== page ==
COVID 19 and Post Traumatic Stress

African Sunset - COVID 19 Post Traumatic Stress

One would not expect the COVID 19 lock down to create Post Traumatic Stress in a person. Stress is a part of every day life, and does not have to be linked to violence and negativity.

Post Traumatic Stress occurs in a person when events that they experience are so far removed from the realm of what they deem to be normal that they do not have the emotional, physical and experiential reference points to be able to cope. The person would immediately go into a severs stress response (Fight, Flight, Feint, Freeze), still not be able to cope and would usually have an emotional break down.

What is Post Traumatic Stress?

Traumatic stress occurs when we suddenly have to respond to vast amounts of uncategorised data, and Post Traumatic Stress occurs when we repeatedly try to process this confusing data using inadequate resources.

It is important to remember that the subconscious mind does not distinguish between what is real or imagined and does not judge things as begin right or wrong. The subconscious is not logical or reasoning, is observes and prompts action.

When we have a severe stress reaction, we are not analysing incoming data, we are responding to the volume of data received. When too much data is presented at the same time, our brain speed increases to cope with the sudden influx of data and our stress trigger is tripped. Our stress trigger seems to be round 25Hz of brain wave frequency or function. Anything that makes our brain function faster will trigger a stress response.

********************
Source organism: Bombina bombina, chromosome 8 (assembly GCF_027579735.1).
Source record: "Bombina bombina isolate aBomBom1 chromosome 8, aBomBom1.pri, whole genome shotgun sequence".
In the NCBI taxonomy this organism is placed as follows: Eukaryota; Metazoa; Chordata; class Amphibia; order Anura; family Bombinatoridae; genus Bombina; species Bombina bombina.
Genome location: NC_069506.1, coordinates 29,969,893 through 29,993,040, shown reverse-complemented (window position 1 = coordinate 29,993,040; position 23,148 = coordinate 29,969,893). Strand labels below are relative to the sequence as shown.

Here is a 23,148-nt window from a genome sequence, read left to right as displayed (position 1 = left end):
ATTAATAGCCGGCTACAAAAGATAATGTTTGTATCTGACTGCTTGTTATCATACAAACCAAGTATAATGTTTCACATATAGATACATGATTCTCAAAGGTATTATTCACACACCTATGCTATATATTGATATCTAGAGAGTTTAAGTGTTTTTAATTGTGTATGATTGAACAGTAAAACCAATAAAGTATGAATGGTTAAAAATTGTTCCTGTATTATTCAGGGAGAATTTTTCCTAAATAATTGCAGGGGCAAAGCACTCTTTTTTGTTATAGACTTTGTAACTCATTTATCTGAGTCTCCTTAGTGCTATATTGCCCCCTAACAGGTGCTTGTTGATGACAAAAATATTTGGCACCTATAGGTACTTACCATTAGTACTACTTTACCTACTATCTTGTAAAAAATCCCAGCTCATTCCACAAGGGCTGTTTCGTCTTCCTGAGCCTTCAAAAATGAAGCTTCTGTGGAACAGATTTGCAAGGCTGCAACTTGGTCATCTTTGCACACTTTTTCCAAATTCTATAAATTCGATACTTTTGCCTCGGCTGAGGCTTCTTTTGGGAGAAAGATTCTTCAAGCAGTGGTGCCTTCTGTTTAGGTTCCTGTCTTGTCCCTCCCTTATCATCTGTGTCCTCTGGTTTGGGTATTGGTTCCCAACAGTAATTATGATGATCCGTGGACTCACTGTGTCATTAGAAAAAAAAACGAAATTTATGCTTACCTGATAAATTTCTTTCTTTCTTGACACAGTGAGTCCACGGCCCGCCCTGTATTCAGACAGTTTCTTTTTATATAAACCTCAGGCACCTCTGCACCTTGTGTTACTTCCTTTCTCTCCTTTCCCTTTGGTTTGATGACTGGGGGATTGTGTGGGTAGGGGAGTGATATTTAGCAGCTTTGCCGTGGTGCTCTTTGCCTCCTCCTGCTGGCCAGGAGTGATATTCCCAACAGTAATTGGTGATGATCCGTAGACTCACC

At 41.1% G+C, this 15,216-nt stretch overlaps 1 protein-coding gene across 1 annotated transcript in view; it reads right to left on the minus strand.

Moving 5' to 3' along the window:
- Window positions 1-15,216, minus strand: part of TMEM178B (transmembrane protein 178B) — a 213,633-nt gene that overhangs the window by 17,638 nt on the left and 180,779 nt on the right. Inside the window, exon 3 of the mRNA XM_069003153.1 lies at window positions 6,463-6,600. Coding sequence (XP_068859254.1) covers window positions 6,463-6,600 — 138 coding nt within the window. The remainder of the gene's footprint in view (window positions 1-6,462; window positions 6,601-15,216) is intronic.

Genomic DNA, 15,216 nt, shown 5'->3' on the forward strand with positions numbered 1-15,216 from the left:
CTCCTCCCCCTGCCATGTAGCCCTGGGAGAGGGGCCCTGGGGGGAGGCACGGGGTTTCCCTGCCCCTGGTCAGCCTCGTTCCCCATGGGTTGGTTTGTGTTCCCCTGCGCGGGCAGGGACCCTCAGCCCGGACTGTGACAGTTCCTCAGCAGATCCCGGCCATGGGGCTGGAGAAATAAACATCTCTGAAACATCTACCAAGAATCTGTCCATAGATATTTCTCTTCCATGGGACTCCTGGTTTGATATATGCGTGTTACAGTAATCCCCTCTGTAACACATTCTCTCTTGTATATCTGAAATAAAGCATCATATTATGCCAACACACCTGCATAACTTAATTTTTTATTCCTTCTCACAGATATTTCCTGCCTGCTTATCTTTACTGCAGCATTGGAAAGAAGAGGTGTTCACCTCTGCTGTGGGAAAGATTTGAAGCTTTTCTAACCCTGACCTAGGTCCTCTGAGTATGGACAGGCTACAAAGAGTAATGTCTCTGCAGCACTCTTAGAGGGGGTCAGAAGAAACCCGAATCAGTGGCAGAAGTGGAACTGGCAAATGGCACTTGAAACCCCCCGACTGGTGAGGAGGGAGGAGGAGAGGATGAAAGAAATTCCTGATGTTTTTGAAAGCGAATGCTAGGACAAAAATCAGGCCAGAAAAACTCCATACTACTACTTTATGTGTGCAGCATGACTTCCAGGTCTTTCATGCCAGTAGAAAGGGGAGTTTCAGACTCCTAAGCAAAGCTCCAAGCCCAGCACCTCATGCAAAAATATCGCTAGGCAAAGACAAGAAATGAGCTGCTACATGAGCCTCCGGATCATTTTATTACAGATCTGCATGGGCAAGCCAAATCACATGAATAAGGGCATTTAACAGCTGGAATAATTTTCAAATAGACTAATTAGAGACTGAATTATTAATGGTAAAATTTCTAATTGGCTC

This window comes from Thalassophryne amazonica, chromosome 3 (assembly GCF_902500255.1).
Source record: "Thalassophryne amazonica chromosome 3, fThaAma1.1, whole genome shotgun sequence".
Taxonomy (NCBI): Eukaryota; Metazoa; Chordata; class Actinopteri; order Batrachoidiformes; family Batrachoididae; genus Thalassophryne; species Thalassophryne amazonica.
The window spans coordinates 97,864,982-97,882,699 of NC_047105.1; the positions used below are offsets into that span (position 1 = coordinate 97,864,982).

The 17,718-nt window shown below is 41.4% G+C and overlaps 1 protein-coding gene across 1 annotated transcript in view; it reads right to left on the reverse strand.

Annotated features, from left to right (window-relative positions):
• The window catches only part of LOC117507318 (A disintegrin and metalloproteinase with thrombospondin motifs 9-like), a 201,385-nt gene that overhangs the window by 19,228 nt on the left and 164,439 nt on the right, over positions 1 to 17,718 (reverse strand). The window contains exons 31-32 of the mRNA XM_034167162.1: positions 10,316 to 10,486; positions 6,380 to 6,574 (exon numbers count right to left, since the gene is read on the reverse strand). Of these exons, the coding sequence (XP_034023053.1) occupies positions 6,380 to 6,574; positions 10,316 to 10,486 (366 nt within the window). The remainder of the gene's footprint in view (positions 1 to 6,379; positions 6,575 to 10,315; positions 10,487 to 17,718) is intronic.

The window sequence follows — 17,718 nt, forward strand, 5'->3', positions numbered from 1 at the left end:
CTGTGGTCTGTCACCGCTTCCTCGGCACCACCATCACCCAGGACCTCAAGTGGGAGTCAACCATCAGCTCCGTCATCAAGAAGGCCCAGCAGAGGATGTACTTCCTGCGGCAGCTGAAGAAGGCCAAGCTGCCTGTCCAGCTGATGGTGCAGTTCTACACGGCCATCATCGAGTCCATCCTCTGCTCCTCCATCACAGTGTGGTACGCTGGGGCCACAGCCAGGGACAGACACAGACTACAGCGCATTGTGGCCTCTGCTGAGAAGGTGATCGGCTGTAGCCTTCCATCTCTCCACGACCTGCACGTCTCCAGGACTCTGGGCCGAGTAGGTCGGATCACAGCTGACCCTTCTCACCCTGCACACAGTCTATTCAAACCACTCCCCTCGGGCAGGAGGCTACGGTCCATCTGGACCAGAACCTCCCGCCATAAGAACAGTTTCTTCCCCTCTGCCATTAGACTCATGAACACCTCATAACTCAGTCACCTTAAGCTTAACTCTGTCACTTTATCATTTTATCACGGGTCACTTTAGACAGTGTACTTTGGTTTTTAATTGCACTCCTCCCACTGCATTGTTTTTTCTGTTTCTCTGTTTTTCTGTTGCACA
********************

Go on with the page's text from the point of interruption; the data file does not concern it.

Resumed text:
Preparing for Stress

An easy way to manage PTSD is to provide the person with suitable reference points and emotional handles, preferably before exposure to traumatic events. This increases a individuals resilience by making the events they are training for seem manageable.

Soldiers go through boot camp, lawyers and accountants train to be able to operate logically under the pressure of their chosen professions, managers, chefs, hospitality staff, air crew, oil rig workers, just about every one trains to excel in a certain environment. Expecting an accountant to work as a chef in a busy kitchen, or ask aircrew to work on n oil rig will cause stress.

None of us were trained to cope with the life changes of a global pandemic!

Quick Analysis of COVID 19 Stress

Let us analyse quickly just how much data we are processing right now in this pandemic. I am using myself as an example as it is not practical to run a broad survey, but I’m sure you will get the basics of the illustration.

My stress is coming from

  1. Having movement restricted.
  2. Job insecurity – I’m a consultant with no regular contract or pay-check.
  3. Facing financial responsibilities – how long will savings last and investments are threatened by economic collapse.
  4. My mortality and that of my family.
  5. A crowded house – I’m not used to living closely to all my family for so long!
  6. Working from home – this is not such a big one for me, but for a lifetime corporate employee it must be tough.
  7. What is COVID 19? researching and trying to understand the enemy.
  8. Dealing with everyone else’s drama, disaster, social media and meme hype.
  9. When lock down ends – then what – how will society recover and when next will I be able to book a corporate seminar?

All of these points were presented to me the day lock down started and there are no viable answers for any of these points.

Looking at the list above and a similar one in your own life, you can see that this pandemic is unique.

In most cases when we are faced with a stressful situation we have some kind of experience to refer to to guide us through. In this case, we have none.

Dealing with COVID 19 Post Traumatic Stress Disorder

We can not be logical or rational when we are in Fight – Flight – Feint – Freeze mode. A mammal can not emotionally freak out and run away from a predator at the same time. Hopefully illogical running away takes precedence over dithering around with logic and feelings when faced with a severe threat!